After Dark is the first paid expansion for Colossal Order’s city simulation hit, Cities: Skylines. The original game smashed expectations, arguably knocking SimCity off its perch as the best city simulation game and cementing Cities: Skylines under the spotlight. Paradox Interactive stated they wouldn’t release any paid content unless they felt it drastically added to the game (there’s been free content already), so After Dark will be setting the standard for all paid content to follow.
Ultimately, the expansion pack feels very small in size, but provides great gameplay additions that the hardcore fans will love. Read on to find out what really goes down After Dark.
Paradox has always been great when it comes to updating their core game with expansions, and After Dark is no different. Those who haven’t purchased the expansion will still get the new day and night cycles (and their respective budgets), increased crime at night, and higher property values along the coastline. This means the expansion is strictly for those who want to experience the new building, road, and district types, rather than those who just want a day and night cycle.
The largest impact to the overall gameplay itself is the introduction of separate budgets for both day and night time, which is itself a strong indicator that these are two entirely different beasts. Commercial zones designated as leisure districts will thrive during the night and attract plenty of citizens, but they also come bundled with an increased crime rate. This can be countered by raising the police nighttime budget, though the police will also be busy transporting prisoners to the new prison building type included in After Dark. Without a prison, repeat offenders are back on the streets at a faster pace, ready to commit more crime and stress out the police budget. It’s all about balancing different aspects of the city, and the new day/night cycle brings plenty of new options for that aspect.
Bus lanes and bike paths are a great and welcome addition to the game, and allow players to better integrate public transportation systems in their city in a visually appealing way. Players will also have the ability to create night-only bus routes, which can make a drastic impact on how many people turn out to the night-time hot spots around the city. Taxis also make their first appearance, allowing citizens to get to and from places public transportation routes might not cover at all hours of the day.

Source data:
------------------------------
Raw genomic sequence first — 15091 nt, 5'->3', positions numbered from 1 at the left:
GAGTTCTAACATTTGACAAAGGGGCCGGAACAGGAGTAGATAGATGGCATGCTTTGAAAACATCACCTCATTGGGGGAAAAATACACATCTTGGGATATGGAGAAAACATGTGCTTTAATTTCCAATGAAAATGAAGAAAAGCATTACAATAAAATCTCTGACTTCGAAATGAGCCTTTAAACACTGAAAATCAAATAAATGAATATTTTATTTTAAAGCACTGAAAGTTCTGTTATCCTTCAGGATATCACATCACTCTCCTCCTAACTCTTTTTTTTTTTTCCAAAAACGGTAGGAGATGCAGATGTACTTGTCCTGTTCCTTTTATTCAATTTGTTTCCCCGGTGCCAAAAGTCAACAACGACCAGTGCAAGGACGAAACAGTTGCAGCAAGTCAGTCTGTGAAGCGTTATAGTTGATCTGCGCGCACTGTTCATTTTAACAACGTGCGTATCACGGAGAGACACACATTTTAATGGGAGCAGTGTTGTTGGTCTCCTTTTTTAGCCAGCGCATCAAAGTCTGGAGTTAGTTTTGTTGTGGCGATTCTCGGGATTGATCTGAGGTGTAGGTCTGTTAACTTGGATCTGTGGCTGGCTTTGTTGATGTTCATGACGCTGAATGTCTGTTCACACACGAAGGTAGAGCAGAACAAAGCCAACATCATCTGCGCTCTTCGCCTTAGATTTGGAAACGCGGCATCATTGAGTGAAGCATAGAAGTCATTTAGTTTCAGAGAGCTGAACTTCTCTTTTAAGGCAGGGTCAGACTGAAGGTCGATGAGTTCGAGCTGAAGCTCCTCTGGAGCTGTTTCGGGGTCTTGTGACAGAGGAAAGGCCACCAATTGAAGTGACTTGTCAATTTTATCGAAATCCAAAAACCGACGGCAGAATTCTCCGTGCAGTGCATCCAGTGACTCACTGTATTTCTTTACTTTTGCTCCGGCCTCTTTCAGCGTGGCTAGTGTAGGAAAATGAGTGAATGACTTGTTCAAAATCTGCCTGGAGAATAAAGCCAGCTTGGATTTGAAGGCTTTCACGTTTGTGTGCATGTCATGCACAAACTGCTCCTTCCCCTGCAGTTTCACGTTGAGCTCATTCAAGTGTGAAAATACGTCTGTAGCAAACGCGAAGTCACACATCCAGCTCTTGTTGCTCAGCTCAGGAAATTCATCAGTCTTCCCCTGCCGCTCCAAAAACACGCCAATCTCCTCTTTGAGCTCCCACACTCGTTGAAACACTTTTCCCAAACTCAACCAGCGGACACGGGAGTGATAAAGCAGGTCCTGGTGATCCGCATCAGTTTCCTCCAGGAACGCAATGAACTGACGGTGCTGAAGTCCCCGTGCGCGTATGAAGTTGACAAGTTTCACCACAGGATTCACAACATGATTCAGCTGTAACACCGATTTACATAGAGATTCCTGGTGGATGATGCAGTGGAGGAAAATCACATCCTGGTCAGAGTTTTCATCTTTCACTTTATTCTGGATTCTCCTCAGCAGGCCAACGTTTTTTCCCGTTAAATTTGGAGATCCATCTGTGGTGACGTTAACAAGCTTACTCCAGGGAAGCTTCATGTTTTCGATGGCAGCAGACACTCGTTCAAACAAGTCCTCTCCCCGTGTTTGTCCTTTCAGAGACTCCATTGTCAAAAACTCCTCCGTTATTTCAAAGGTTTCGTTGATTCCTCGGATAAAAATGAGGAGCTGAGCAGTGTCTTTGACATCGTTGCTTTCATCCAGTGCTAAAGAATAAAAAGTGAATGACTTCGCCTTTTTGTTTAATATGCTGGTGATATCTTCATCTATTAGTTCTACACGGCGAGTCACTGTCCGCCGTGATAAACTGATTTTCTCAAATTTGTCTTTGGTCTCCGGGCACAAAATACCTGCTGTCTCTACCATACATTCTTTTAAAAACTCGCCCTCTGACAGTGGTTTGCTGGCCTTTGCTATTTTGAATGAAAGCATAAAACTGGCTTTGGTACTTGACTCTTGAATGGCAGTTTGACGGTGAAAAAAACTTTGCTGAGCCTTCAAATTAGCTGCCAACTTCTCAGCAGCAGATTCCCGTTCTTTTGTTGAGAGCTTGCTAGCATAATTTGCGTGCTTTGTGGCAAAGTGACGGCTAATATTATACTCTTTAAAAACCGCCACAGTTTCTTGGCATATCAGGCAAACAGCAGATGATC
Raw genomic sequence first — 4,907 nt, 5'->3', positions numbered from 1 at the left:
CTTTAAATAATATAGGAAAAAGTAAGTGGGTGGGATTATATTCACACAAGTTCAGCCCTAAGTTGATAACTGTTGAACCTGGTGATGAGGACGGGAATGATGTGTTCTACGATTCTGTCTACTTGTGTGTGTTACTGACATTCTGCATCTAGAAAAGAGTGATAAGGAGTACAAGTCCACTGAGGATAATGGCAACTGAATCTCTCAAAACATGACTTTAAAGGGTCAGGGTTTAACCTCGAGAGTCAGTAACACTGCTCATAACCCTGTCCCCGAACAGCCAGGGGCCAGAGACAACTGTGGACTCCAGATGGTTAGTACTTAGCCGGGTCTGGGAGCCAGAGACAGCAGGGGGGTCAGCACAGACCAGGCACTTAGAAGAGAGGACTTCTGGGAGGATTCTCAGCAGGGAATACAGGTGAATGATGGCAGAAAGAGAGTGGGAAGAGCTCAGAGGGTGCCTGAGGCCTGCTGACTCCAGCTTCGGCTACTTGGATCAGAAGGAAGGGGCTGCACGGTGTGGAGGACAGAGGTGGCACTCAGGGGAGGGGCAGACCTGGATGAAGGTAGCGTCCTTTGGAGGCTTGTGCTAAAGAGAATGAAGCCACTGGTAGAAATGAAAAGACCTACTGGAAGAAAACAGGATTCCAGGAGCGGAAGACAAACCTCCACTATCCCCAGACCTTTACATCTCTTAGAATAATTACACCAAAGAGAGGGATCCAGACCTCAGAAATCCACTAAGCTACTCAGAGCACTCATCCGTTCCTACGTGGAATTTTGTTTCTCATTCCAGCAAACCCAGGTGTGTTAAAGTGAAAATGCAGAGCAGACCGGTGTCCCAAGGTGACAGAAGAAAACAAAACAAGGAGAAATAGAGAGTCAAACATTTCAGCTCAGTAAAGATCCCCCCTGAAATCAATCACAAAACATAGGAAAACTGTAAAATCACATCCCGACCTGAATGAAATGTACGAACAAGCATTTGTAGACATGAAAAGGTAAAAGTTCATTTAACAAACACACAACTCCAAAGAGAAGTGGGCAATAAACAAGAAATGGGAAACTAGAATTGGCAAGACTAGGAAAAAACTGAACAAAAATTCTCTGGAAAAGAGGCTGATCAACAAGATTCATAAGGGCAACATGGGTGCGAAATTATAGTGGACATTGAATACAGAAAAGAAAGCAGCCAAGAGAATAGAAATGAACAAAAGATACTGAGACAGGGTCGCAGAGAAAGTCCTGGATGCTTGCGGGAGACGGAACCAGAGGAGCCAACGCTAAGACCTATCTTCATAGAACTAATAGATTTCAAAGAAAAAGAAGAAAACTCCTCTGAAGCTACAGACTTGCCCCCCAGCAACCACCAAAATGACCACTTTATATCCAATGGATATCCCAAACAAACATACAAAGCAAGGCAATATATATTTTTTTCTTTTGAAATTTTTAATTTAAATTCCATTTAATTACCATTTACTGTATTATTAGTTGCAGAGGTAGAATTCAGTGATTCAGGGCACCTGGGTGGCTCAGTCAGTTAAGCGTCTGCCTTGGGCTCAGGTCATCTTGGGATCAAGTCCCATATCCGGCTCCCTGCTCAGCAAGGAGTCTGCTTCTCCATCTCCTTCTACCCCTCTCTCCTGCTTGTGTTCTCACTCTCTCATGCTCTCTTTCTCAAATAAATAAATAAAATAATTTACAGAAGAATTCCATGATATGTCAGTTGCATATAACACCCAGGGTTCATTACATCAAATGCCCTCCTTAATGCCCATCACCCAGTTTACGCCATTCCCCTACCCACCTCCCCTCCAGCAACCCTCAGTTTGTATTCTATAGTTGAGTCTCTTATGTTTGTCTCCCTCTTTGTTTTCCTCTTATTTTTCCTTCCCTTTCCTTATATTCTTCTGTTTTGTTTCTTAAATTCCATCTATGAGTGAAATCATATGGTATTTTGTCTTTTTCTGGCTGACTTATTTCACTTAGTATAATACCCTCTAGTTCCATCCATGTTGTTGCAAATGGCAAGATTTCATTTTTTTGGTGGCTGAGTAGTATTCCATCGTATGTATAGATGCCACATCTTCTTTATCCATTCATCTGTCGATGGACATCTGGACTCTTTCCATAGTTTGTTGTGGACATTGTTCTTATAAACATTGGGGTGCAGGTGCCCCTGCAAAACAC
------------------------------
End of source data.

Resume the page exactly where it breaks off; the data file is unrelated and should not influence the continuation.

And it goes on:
The expansion pack also introduces a new focus on tourism, an element that also played a large role in SimCity. New special buildings like the casino will require players designate over 5,000 tiles of designated leisure and tourism space before they can place it, which pushes gamers to adopt the leisure areas and prepare themselves for the pros and cons those elements bring. Beach properties absolutely thrive in the daytime, but predictably attract nothing at night.
The night-time visuals are perhaps the greatest change the cycle brings to the table. Watching the city change during a long sunset brings a nice ‘wow’ factor for those paying attention to the visuals, and as neon lights perforate the darkening streets, the cities feel like they’re alive in a brand new way. Bowling alleys and clubs are open for business and night-only bus routes bring the masses to the entertainment districts as the suburbs sleep – it’s a wonderful sight. Of course, building in the darkness isn’t always the easiest, so there’s an option to disable night-time darkness if you’re busy trying to expand the city during the latter half of the day.
Ultimately, After Dark doesn’t rock the boat when it comes to game-changing expansions. In fact, it comes quietly – the new features are nice additions to the gameplay, but this flavor pack doesn’t dramatically change how players will interact with Cities: Skylines. It introduces some great elements that compliment the free update, but only hardcore fans of the simulation genre will want to pay $15 to access the new features.
Cities: Skylines After Dark is available now on PC, Macintosh and Linux. Game Rant was provided with a Steam code for this review.